Fishermen used hemp thread to make a wide variety of traps and nets for catching the fish. The trade took a significant turn for the worse as pollution, industrialisation and canal building took their toll on water life and volumes of fish dropped steadily over the years, virtually disappearing in the 1950s and 1960s, at which point most fishermen had switched to other activities. There are, however, a small number of fishermen who still make a living from their skills in Alsace.

Did you know?

The rivers in Alsace are rich in fish, but the biggest of them all, the Rhine, is also known as a river down which flow grains of gold carried along by the current. Some fishermen also used to work as gold-panners, sieving the water to recover the flakes and augment their somewhat modest earnings.


The potter

The potter specialises in making articles and objects out of clay, especially those designed for use in an oven or over a fire. Most of the things a potter makes are for domestic use, such as cake moulds, pots for baeckeofe or milk, bowls, plates and also flower pots and vases.

The pottery which has been reassembled in the Écomusée d’Alsace is representative of the techniques and skills used by the potters of Soufflenheim, a village in northern Alsace.

Pottery used to be considered as fairly mundane, functional things, used for cooking and keeping food. From the 1930s onwards, cast-iron and enamelware articles began to take over and pottery nowadays is used generally for decorative purposes and potters have adapted their output to meet the new needs.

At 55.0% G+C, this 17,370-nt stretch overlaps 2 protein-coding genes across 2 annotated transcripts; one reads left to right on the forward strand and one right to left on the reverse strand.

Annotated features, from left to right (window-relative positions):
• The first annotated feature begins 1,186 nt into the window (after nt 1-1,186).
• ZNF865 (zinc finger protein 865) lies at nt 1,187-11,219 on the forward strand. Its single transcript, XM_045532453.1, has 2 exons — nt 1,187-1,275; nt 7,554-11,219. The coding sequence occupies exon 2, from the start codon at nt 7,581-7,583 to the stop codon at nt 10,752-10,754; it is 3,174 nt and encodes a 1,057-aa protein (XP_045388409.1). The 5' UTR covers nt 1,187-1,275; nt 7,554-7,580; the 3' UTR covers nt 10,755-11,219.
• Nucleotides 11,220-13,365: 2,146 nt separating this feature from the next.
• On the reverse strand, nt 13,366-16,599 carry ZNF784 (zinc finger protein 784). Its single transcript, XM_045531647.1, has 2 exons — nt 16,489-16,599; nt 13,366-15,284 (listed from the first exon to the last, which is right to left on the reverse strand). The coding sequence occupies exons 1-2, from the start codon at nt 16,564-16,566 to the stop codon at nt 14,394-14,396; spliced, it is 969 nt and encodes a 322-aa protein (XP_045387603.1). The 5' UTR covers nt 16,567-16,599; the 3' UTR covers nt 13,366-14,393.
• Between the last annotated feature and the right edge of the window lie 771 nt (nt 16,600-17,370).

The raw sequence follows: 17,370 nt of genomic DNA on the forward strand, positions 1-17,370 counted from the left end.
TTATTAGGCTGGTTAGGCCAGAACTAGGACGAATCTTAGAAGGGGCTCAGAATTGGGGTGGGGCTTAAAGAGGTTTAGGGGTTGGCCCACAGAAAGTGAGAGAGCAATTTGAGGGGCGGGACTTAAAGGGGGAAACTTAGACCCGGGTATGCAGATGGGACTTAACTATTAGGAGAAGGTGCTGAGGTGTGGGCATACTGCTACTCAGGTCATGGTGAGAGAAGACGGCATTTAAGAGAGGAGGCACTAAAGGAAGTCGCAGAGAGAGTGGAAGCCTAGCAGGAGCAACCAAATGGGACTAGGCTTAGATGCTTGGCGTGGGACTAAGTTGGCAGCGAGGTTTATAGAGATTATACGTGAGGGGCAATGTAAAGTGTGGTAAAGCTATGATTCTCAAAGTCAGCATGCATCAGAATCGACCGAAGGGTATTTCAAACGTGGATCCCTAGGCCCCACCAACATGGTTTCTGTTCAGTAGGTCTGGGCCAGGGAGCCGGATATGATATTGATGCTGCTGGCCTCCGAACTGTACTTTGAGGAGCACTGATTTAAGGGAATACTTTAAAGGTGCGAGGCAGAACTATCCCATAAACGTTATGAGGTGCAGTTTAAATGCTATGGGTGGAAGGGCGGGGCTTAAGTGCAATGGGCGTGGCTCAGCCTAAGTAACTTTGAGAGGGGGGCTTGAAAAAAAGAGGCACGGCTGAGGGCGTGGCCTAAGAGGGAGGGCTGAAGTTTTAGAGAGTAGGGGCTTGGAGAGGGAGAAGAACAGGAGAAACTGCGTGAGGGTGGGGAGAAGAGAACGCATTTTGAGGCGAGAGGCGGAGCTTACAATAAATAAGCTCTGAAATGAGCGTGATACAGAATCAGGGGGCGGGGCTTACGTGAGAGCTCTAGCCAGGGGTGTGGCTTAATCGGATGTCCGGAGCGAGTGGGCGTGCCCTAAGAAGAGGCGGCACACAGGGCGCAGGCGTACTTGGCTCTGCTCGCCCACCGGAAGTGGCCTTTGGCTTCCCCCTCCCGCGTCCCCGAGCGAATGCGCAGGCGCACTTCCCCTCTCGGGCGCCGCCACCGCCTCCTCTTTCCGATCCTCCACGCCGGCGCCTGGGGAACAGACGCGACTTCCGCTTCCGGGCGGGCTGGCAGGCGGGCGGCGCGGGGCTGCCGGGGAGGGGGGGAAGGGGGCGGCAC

Did you know?

The potters of Soufflenheim were granted the right to take clay from the ground in 1181 by Frederick Barbarossa, who, legend has it, was hunting when he was attacked by a charging boar, only to be saved by a potter. The Emperor decided to thank the potters’ guild as a whole by granting them this right.


The saddler

Saddlers specialised in making and repairing leather goods, such as bridles, straps, halters, yolks and pack saddles with the leather made from the hide of draught animals. Their goods were vital for farmers for attaching their animals to farm equipment.